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Trip Ideas

Why Mom Makes The Best Travel Buddy

From a son to his mom on Mother's Day.

See recent posts by Nate Storey

It starts the same way every year. A series of one-word text messages from my mom in the form of a question, but with the impact of a declarative statement. Thailand? Tuscany? Rwanda? It’s the beginning of the annual brainstorm for the next chapter in Carol and Nate’s misadventures. In recent years, life circumstances have made us the most unlikely of travel companions. My younger siblings are handcuffed by responsibility: My sister spends her time studying for physical therapy exams while also tending to a one-year-old; my brother confines himself to a dark corner of a college campus library. Then there’s my dad, whose idea of intrepid travel is a lounge chair in Hawaii, icy drink with a plastic umbrella in hand. So me – a 32-year-old Brooklynite who spends his weekends trimming his beard and dancing to deep house DJs – and my mom – a yoga-loving, mountain hiking therapist from Salt Lake City – have formed a globetrotting alliance of sorts.

Our partnership is a little like Seth Rogen and Barbra Streisand’s in the mother-son travel flick Guilt Trip. There’s never a dull moment. We’ve taken photography workshops in Tuscany, explored the small boutiques of Provence, devoured empanadas at the lively parrillas in Buenos Aires…. We like to think we’re a worldly duo, yet, we have a sensational talent for serious travel blunders. They follow us like the raincloud that stalks the eternally gloomy Eeyore.

There was that time in Patagonia, when my mom left her just-purchased, high-tech camera in a cab with more than two-weeks worth of photos. I raced to the taxi hub to retrieve it, found the driver and unleashed a torrent of angry broken Spanish while pointing a menacing finger at his eyeball. Needless to say, the camera was long gone.

On the first day of a visit to Paris I lost my glasses at a Grand Palais exhibition. For the rest of the trip, I had to wear prescription sunglasses at night so I could see, which elicited those famous snobby French stares that screamed vous êtes une douche. My mom, of course, found it endlessly entertaining. Then there was the time at the Naples train station where, somehow, my mom’s luggage was stolen from right under her nose while I was in the bathroom. It was a solemn cab ride to Positano, but by the time she hit the town’s linen shops, she could barely remember which clothes had been lost.

Once, at the end of a five-day trek in Machu Picchu, we reserved a few nights at the Inkaterra Hotel to spoil ourselves with some well-earned luxury. But days before checking in, my mom realized she had booked the wrong date for her flight home, so I finished the trip alone, in this massive villa.

Sometimes we shake our heads and snicker at the sheer stupidity of it all, and there’s the occasional tear, too. But we always bounce back and figure it out. Overcoming the bad stuff has become part of our story.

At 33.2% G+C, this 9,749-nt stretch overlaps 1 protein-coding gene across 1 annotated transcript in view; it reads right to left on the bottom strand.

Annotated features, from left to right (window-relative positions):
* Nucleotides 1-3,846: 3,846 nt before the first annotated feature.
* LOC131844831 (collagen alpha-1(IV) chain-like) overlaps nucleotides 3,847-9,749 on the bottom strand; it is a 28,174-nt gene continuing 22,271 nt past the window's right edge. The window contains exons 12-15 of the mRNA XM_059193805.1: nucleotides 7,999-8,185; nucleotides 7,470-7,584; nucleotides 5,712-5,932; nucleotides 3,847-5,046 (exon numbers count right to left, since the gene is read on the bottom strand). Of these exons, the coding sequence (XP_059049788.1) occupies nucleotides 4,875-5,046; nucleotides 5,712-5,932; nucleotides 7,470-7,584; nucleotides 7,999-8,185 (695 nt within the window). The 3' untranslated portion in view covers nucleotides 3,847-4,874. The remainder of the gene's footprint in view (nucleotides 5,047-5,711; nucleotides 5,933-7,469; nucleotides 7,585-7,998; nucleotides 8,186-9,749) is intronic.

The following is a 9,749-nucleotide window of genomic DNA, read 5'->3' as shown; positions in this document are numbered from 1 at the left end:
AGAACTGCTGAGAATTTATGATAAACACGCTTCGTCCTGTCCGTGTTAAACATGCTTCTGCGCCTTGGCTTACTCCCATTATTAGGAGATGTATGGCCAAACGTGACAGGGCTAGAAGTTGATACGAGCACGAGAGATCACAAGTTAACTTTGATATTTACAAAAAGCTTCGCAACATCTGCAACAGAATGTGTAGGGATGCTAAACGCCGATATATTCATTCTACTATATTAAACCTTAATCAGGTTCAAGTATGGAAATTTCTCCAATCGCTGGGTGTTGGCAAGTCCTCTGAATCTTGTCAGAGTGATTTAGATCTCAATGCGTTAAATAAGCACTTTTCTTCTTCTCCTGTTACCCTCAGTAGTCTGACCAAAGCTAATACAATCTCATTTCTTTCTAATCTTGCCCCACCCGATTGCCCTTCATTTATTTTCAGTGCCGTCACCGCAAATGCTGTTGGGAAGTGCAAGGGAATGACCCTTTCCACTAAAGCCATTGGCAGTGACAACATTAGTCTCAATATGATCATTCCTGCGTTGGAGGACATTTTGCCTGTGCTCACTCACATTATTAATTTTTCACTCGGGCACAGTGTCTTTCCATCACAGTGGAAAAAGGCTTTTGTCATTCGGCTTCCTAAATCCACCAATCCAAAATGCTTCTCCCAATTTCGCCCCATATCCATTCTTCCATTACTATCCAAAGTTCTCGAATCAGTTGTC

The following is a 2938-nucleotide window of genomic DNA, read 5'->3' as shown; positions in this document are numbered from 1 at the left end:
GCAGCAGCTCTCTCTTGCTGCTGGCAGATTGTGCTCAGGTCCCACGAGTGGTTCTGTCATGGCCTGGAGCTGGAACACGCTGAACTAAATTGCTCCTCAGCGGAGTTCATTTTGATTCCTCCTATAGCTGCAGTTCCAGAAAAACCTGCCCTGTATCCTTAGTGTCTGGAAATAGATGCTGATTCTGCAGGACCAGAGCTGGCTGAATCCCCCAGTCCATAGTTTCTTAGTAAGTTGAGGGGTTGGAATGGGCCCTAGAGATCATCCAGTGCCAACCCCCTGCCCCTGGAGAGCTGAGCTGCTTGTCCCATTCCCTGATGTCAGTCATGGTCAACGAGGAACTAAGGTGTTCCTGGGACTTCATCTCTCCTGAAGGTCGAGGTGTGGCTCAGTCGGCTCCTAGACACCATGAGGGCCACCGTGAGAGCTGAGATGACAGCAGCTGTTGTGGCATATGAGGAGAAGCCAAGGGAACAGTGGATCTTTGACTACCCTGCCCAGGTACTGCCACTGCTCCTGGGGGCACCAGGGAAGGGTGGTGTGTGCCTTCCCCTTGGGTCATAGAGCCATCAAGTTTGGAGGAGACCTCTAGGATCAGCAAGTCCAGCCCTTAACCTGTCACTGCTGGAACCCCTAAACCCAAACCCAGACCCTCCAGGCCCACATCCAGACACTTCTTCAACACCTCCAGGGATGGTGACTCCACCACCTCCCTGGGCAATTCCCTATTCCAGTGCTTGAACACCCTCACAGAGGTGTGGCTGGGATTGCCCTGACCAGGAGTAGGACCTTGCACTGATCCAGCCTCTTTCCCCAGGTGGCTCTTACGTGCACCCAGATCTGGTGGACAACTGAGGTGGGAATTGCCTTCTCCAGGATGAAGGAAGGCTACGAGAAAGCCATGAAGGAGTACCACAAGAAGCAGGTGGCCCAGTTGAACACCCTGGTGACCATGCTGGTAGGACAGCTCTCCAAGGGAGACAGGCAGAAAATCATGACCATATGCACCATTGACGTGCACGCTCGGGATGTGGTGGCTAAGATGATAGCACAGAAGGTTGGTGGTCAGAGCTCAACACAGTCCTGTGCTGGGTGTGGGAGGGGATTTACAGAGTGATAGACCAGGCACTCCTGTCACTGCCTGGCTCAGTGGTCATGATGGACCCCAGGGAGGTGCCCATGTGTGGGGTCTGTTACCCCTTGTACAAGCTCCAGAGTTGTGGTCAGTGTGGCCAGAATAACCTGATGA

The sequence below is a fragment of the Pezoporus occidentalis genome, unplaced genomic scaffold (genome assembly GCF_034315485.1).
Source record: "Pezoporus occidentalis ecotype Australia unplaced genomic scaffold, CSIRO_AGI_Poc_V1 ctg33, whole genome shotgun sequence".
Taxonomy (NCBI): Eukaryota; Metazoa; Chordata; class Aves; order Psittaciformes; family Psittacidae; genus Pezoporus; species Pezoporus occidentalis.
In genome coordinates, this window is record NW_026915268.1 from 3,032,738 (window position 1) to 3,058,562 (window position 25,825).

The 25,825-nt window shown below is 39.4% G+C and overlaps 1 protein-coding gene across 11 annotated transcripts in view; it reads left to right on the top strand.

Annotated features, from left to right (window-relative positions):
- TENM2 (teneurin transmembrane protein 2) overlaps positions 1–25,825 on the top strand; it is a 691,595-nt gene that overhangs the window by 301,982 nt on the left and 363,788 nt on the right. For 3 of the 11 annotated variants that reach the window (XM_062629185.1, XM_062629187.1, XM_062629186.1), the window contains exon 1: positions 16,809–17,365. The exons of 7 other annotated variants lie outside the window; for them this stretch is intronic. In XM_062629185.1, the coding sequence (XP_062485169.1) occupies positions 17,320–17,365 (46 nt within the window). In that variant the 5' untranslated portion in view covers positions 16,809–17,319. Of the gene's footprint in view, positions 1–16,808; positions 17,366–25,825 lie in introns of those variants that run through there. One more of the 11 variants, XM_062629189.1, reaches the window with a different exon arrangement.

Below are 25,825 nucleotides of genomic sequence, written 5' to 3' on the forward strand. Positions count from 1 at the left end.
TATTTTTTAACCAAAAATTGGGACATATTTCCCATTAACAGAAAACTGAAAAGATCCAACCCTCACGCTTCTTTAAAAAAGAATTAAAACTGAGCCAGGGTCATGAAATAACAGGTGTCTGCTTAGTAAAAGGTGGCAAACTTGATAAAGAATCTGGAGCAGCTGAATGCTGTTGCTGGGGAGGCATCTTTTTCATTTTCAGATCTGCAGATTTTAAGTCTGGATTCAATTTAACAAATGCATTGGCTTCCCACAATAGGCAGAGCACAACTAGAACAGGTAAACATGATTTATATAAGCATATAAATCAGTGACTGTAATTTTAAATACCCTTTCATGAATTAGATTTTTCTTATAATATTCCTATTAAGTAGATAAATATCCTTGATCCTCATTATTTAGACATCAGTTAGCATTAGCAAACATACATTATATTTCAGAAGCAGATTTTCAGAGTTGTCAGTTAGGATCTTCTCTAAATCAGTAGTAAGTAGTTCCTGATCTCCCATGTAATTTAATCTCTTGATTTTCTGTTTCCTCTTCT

Truth be told, the funny moments outweigh the travel mishaps. Without fail, every time we check into a hotel in Europe the maître d confuses us for a couple. (You still got it, mom!) And that always leads to the dreaded question—so Nate, dating anyone these days? One time, when hiking across the Perito Moreno Glacier, I was chastised by the guide for letting my mom carry our daypack. We quickly enlightened him to her frequent slot canyon hikes in southern Utah and rock climbing triumphs in the Grand Tetons. Meanwhile, my man vs. nature cred involves walking from the 8th avenue L train station to my office in west Chelsea. On that same journey in Argentina, I learned just how bad my mom’s Spanish is, especially her pronunciation of the word “gracias,” a fact that I took no qualms in continually pointing out to her.

That we embark on these epic journeys together so often is all the more surprising considering how different we are. My mom and I are yin and yang. She grew up a modest and reserved bookworm type who excelled in school but didn’t much care for the social ecosystem. I, on the other hand, gravitated to the social aspects of the teenage experience. I never cared for the school part. Frankly, I wasn’t good at it. (My mom will tell you I didn’t apply myself.) But we always shared a passion for travel.

Travel can do what a cross-country phone call cannot. Everyday life doesn’t give us the space to walk around aimlessly for hours, take long bus rides, or trek through the wilderness completely cut off from technology. We’ve learned a lot about each other and ourselves from our many conversations, from the mundane to the profound.

And traveling with a parent once you’ve entered adulthood is a challenging affair. For one, in my mom’s eyes I’ll always be the little boy screaming from the bottom of the stairs, pleading for a plate of nachos. I’m 32, but that feeling never changes. Here’s another inimitable truth: At a certain point, your savvy surpasses that of the people you once believed to be the smartest on the planet. Buying metro tickets, navigating the streets, hailing a cab—all part of my job description now. It requires a high threshold for flubs, gaffes, and misinterpretations. Like any healthy mother-son relationship, we want to kill each other three times per day, but between that there’s conversations that strengthen our friendship. We don’t need a 5-star hotel or a James Beard-nominated restaurant to bring us closer, we just need time and new horizons. At the end of every trip, we say our goodbyes. I go back to New York, she heads to Salt Lake City. We arrive home and my phone lights up with a message. Where we going next?

See you in Vietnam, mom. Or did we say Cuba?



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